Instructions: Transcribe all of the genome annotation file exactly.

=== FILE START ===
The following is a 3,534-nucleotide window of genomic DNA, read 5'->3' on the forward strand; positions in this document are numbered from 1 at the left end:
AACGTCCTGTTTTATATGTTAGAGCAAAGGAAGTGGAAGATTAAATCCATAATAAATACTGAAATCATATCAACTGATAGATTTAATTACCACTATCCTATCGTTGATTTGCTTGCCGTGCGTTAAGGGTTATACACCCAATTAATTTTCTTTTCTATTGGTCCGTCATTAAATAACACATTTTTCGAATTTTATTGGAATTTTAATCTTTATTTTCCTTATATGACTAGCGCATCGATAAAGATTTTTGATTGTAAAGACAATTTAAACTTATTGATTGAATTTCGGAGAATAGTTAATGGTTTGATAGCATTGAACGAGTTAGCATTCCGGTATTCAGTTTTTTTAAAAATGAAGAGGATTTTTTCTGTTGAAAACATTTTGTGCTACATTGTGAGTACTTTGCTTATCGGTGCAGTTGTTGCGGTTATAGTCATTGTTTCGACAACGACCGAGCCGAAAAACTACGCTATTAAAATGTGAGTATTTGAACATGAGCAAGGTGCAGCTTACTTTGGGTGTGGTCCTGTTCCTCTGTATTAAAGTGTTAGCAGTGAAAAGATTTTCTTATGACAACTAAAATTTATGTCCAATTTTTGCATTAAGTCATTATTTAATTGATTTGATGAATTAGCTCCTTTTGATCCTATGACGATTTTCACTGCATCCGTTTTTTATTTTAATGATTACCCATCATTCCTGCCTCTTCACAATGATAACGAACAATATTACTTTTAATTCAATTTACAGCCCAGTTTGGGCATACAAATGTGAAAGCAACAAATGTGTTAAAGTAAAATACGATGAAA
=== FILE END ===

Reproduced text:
The following is a 3,534-nucleotide window of genomic DNA, read 5'->3' on the forward strand; positions in this document are numbered from 1 at the left end:
AACGTCCTGTTTTATATGTTAGAGCAAAGGAAGTGGAAGATTAAATCCATAATAAATACTGAAATCATATCAACTGATAGATTTAATTACCACTATCCTATCGTTGATTTGCTTGCCGTGCGTTAAGGGTTATACACCCAATTAATTTTCTTTTCTATTGGTCCGTCATTAAATAACACATTTTTCGAATTTTATTGGAATTTTAATCTTTATTTTCCTTATATGACTAGCGCATCGATAAAGATTTTTGATTGTAAAGACAATTTAAACTTATTGATTGAATTTCGGAGAATAGTTAATGGTTTGATAGCATTGAACGAGTTAGCATTCCGGTATTCAGTTTTTTTAAAAATGAAGAGGATTTTTTCTGTTGAAAACATTTTGTGCTACATTGTGAGTACTTTGCTTATCGGTGCAGTTGTTGCGGTTATAGTCATTGTTTCGACAACGACCGAGCCGAAAAACTACGCTATTAAAATGTGAGTATTTGAACATGAGCAAGGTGCAGCTTACTTTGGGTGTGGTCCTGTTCCTCTGTATTAAAGTGTTAGCAGTGAAAAGATTTTCTTATGACAACTAAAATTTATGTCCAATTTTTGCATTAAGTCATTATTTAATTGATTTGATGAATTAGCTCCTTTTGATCCTATGACGATTTTCACTGCATCCGTTTTTTATTTTAATGATTACCCATCATTCCTGCCTCTTCACAATGATAACGAACAATATTACTTTTAATTCAATTTACAGCCCAGTTTGGGCATACAAATGTGAAAGCAACAAATGTGTTAAAGTAAAATACGATGAAA